It's a familiar notion that an individual might interpret and respond to stressful events in a unique way based on previous experience and genetic predispositions. A new study by researchers at the Duke Institute for Genome Sciences & Policy (IGSP) finds that the same can be said of the individual cells in a plant. They respond in a variety of ways to too much salt or too little iron, both widespread environmental challenges for agricultural crops around the world.
In fact, the researchers show that such differences of “interpretation”—measured as shifts in the activity of genes across the genome—hold all the way down to the level of root cells, depending upon their precise type and developmental stage.
“High salinity and low iron are both important problems for food security, particularly in developing countries,” said Philip Benfey, director of the IGSP Center for Systems Biology at Duke. “The genomic differences we see between various tissues, cell types and developmental stages relate to the plants’ physiological response to these conditions.”
Benfey said the new evidence might provide clues for developing crop plants better equipped to deal with high salt levels and capable of incorporating more iron in times of scarcity. It also speaks to a more general principle: that a cell’s identity largely determines how it will cope with circumstances outside.
Salt contamination is a problem for more than half the world’s arable land and a particular one in parts of Southeast Asia now recovering from the tsunami of 2005, Benfey said. On the other hand, iron-deprived crops present problems for people in developing countries who depend heavily on vegetables for the essential nutrient.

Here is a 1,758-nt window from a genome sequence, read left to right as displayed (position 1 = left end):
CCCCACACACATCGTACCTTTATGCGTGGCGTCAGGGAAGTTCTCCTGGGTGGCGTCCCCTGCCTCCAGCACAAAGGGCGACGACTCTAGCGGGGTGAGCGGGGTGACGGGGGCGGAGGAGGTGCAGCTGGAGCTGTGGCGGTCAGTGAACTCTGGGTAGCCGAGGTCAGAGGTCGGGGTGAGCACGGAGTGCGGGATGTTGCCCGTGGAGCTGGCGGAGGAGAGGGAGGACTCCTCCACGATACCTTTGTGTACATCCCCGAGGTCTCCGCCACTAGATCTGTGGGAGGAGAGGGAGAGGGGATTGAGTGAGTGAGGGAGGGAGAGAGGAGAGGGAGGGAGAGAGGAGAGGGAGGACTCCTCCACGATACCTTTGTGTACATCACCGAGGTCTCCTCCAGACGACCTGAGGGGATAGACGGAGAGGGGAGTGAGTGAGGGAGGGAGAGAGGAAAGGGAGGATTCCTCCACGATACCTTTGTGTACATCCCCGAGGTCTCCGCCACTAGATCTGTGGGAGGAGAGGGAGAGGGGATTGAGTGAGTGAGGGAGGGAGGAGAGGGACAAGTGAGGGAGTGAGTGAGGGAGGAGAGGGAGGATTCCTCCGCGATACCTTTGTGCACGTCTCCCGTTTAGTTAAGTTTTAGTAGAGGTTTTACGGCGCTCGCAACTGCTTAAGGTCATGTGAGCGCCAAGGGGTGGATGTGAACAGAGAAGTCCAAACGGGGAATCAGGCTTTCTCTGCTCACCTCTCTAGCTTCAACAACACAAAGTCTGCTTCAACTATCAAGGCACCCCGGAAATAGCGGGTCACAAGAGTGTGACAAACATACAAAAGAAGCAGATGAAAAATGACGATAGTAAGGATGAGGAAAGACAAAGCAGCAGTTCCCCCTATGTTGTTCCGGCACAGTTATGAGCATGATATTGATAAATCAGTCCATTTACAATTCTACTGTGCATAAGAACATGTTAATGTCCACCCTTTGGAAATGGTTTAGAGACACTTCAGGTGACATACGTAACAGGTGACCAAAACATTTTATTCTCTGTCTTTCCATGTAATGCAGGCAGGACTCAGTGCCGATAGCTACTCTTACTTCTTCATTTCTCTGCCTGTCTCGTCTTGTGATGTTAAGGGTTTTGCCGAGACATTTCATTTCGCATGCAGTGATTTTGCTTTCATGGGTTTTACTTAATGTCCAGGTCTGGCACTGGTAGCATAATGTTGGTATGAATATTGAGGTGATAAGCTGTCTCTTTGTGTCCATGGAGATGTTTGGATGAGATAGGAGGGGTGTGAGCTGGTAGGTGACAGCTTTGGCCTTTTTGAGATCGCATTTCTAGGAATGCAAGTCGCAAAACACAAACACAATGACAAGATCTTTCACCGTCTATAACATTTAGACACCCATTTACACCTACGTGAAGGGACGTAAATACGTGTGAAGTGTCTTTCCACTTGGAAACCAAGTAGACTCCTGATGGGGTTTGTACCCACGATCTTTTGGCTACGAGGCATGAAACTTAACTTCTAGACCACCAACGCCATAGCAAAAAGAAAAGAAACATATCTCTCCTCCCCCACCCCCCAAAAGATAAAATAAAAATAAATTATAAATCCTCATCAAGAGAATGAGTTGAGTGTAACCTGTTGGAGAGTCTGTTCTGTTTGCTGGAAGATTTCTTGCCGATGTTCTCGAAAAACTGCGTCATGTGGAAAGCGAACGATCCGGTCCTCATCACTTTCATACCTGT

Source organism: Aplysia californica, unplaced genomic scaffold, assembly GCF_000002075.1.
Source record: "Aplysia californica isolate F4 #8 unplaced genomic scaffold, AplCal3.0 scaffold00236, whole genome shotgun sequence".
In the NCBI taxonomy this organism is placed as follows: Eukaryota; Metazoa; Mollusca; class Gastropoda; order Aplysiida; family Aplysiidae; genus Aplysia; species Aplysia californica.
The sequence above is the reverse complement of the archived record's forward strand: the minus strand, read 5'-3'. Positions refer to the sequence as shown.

In the many previous studies of plants’ response to salt, iron and other stresses, “the plant is generally taken as a single, homogeneous entity,” Benfey said. “We’ve asked if that is appropriate, and the answer is a very loud and clear no.”
Benfey, along with post-doctoral researchers José Dinneny and Terri Long, examined cells taken from the roots of the model mustard plant Arabidopsis after the plants were exposed to either high salt or low iron. In one set of experiments, the cells were sorted according to the specific type of root tissue they represented, from the outermost layer in to the core. In another, they separated the root cells based on their age. (Because roots grow from dividing stem cells at the tip, root cells are developmentally older the closer they are to the stem.)
Genomic profiles of root cells taken from the various zones revealed highly specific reactions to each of the stresses. Out of the thousands of plant genes, only 244—those that set cells’ identity—held steady with either stress.
The results show that the vast majority of plant genes rise and fall in activity as a reaction to the prevailing environment. A smaller set of core identity genes control those reactions.
So, what might the findings in plants mean for the age-old nature versus nurture debate?
“It shows that there are core genes and there are responsive genes--there is both a hard-wired part and a part that is extremely sensitive to the environment,” Benfey said. And, he added, the precise divide between the two might depend on where exactly you happen to look.
Collaborators on the study include Jean Wang, Jee Jung, Daniel Mace, Solomon Pointer and Siobhan Brady, all of Duke; and Christa Barron and John Schiefelbein of the University of Michigan, Ann Arbor.
The results appeared on April 25th, 2008, in Science Express, the early online edition of the journal Science. The work was funded by the National Science Foundation.
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